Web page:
Medicare Update: EBP New Guidance

CMS is issuing new guidance for State Survey Agencies and long term care (LTC) facilities on the use of enhanced barrier precautions (EBP) to align with nationally accepted standards.


EBP recommendations now include use of EBP for residents with chronic wounds or indwelling medical devices during high-contact resident care activities regardless of their multidrug-resistant organism status.


The new guidance related to EBP is being incorporated into F880 Infection Prevention and Control.


Regulations and Guidance:



§483.80 Infection Control

The facility must establish and maintain an infection prevention and control program designed to provide a safe, sanitary, and comfortable environment and to help prevent the development and transmission of communicable diseases and infections.


§483.80(a) Infection prevention and control program.

The facility must establish an infection prevention and control program (IPCP) that must include, at a minimum, the following elements:


§483.80(a)(1) A system for preventing, identifying, reporting, investigating, and controlling infections and communicable diseases for all residents, staff, volunteers, visitors, and other individuals providing services under a contractual arrangement based upon the facility assessment conducted according to §483.70(e) and following accepted national standards;


The recommendations now include the use of EBP during high-contact care activities for residents with chronic wounds or indwelling medical devices, regardless of their MDRO status, in addition to residents who have an infection or colonization with a CDC-targeted or other epidemiologically important MDRO when contact precautions do not apply.


This new guidance related to EBP is being incorporated in F880 Infection Prevention and Control to assist LTC surveyors when evaluating the use of enhanced barrier precautions in nursing homes. We note that facilities have some discretion when implementing EBP and balancing the need to maintain a homelike environment for residents.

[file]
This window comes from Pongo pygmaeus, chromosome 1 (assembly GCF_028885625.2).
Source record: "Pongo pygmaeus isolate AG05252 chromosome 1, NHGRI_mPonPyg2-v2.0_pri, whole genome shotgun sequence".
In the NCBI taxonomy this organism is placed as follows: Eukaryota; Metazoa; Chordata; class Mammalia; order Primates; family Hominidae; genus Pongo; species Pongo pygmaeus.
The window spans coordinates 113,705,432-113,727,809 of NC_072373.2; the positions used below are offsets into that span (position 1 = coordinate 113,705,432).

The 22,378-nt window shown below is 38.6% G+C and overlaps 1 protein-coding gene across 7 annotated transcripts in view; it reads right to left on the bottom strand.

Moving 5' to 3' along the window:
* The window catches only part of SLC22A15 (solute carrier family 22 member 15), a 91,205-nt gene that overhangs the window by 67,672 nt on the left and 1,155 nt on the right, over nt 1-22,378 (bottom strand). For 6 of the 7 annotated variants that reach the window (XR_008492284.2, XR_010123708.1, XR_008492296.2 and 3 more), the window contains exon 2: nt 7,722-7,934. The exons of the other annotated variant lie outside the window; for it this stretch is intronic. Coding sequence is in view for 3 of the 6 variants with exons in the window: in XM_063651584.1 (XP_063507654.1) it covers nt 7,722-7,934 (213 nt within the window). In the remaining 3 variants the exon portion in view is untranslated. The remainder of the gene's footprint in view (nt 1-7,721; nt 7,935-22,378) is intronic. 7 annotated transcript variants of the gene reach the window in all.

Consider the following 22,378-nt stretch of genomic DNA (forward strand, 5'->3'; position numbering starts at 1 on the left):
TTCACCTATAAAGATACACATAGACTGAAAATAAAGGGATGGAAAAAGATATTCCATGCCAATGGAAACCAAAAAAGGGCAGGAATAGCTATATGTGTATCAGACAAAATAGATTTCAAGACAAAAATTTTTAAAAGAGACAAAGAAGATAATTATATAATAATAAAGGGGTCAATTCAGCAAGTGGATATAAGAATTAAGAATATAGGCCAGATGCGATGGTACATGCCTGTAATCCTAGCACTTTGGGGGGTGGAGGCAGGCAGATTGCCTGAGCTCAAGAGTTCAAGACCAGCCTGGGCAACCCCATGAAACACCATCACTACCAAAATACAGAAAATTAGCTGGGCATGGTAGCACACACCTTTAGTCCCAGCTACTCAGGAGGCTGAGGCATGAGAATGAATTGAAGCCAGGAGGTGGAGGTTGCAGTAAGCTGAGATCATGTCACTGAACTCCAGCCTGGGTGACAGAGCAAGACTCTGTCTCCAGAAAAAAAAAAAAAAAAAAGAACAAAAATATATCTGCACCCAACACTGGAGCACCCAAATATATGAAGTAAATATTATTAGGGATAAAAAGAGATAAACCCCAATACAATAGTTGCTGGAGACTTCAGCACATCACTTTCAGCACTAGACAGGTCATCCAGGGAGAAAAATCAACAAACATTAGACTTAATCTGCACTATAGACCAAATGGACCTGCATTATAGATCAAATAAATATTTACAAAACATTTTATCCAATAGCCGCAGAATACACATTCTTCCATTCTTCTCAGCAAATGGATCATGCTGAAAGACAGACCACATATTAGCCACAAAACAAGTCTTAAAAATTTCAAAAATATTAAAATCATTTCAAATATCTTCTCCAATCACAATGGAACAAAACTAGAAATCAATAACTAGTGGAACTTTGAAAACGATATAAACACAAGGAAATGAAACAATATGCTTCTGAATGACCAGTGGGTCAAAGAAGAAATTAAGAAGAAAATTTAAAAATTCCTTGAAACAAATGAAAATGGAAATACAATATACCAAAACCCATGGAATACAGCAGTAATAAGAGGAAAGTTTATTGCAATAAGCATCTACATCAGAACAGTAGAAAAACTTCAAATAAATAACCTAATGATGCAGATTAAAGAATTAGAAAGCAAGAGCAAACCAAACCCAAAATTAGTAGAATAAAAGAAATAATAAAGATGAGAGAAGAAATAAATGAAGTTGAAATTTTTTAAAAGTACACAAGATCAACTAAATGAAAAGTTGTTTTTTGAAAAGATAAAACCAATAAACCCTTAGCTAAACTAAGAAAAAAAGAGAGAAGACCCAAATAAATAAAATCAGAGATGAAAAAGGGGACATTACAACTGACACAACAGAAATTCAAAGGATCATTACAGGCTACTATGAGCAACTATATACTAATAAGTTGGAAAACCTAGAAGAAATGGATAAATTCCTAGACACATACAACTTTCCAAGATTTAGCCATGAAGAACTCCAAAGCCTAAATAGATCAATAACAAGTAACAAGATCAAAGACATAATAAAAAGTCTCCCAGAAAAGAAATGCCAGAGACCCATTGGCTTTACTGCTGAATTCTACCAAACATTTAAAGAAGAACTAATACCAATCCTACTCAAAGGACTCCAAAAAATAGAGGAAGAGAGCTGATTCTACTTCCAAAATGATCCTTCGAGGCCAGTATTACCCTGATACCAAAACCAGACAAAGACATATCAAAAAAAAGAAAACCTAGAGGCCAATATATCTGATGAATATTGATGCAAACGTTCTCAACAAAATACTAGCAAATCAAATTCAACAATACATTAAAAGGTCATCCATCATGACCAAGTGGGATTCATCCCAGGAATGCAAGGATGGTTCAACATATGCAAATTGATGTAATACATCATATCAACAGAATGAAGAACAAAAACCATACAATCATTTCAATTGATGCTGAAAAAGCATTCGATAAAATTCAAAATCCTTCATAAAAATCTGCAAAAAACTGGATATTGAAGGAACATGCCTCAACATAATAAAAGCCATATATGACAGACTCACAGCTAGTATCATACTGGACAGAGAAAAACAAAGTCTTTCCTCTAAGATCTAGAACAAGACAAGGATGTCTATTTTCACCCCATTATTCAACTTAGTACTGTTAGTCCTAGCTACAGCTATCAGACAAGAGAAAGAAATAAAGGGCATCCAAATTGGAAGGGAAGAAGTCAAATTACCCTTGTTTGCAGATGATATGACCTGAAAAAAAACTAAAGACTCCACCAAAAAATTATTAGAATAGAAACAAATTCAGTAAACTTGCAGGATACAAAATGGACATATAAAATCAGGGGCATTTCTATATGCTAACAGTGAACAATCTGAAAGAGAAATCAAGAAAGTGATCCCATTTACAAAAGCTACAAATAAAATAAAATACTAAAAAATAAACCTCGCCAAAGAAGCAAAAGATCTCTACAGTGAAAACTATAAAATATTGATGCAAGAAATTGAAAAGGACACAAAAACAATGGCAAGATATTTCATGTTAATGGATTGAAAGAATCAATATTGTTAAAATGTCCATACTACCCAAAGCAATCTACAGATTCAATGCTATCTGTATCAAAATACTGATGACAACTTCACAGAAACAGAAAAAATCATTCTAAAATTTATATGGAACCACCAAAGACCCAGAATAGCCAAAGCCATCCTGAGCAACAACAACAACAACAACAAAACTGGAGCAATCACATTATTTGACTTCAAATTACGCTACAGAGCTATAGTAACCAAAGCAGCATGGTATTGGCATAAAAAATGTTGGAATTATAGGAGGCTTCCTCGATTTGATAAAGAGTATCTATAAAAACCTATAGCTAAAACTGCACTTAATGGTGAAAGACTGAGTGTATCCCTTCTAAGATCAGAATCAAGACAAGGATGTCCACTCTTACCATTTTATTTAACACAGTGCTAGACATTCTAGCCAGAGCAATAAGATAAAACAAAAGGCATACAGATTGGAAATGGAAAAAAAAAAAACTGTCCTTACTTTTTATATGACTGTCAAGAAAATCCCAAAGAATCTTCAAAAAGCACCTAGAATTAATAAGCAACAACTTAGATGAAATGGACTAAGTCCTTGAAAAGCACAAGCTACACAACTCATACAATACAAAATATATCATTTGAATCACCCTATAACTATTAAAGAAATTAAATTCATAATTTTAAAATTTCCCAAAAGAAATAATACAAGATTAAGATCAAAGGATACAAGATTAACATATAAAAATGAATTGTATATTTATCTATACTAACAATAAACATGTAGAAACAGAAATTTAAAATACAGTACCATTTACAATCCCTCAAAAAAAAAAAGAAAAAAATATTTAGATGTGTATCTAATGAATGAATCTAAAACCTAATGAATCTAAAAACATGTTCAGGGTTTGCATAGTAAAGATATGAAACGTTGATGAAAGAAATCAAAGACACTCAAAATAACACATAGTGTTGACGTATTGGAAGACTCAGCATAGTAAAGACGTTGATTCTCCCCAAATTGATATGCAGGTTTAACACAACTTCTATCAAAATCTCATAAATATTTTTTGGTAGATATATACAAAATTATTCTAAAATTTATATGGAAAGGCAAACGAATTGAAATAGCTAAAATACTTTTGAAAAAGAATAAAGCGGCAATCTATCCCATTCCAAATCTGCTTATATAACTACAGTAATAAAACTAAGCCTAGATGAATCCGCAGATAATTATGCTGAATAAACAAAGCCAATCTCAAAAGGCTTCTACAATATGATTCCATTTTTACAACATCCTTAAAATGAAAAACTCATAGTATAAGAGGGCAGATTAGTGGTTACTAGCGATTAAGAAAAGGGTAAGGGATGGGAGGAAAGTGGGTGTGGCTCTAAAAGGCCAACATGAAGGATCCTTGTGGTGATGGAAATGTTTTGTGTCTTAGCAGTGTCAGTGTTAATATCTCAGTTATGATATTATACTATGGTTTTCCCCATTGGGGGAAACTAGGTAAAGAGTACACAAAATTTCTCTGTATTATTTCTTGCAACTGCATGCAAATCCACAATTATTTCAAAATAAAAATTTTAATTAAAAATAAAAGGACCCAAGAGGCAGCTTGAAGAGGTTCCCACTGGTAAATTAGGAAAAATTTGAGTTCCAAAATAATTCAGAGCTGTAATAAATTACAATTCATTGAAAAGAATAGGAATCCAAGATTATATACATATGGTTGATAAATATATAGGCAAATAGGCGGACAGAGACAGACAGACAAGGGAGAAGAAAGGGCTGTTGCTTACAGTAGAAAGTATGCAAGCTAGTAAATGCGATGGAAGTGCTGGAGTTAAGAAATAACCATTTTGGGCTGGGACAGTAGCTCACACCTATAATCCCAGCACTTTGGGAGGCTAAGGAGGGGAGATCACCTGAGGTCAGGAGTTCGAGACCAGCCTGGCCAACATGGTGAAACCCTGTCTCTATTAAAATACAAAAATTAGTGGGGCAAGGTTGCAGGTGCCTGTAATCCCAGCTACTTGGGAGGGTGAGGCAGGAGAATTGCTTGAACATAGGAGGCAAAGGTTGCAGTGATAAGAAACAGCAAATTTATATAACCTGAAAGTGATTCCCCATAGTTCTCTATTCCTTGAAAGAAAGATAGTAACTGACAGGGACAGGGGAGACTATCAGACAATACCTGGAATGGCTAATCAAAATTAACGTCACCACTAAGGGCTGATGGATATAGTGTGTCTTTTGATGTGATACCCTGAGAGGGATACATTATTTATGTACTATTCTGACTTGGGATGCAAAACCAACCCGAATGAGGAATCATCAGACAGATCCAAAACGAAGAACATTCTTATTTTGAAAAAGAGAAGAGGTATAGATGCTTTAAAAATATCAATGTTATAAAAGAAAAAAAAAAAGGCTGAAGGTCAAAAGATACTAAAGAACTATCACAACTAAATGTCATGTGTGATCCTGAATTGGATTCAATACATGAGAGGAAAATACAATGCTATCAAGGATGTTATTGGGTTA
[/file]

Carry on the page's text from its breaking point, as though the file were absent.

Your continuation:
For residents for whom EBP are indicated, EBP is employed when performing the following high-contract resident care activities:


  • Dressing
  • Bathing/showering
  • Transferring
  • Providing hygiene
  • Changing linens
  • Changing briefs or assisting with toileting
  • Device care or use: central line, urinary catheter, feeding tube, tracheostomy/ventilator
  • Wound care: any skin opening requiring a dressing

Note: In general, gowns and gloves would not be recommended when performing transfers in common areas such as dining or activity rooms, where contact is anticipated to be shorter in duration. Outside the resident’s room, EBP should be followed when performing transfers or assisting during bathing in a shared/common shower room and when working with residents in the therapy gym, specifically when anticipating close physical contact while assisting with transfers and mobility.


Residents are not restricted to their rooms or limited from participation in group activities. Because EBP do not impose the same activity and room placement restrictions as Contact Precautions, they are intended to be in place for the duration of a resident’s stay in the facility or until resolution of the wound or discontinuation of the indwelling medical device that placed them at higher risk.


Information regarding CDC-targeted MDROs and current recommendations on EBP are available on the CDC’s webpage, “Implementation of Personal Protective Equipment (PPE) Use in Nursing Homes to Prevent Spread of Multidrug-resistant Organisms (MDROs),” here.


Survey Procedures

Surveyors will evaluate the use of EBP when reviewing sampled residents for whom EBP are indicated and focus their evaluation of EBP use as it relates to CDC-targeted MDROs.




FAQs about Enhanced Barrier Precautions in Nursing Homes Enhanced-Barrier-Precautions-3.20.24.pdf

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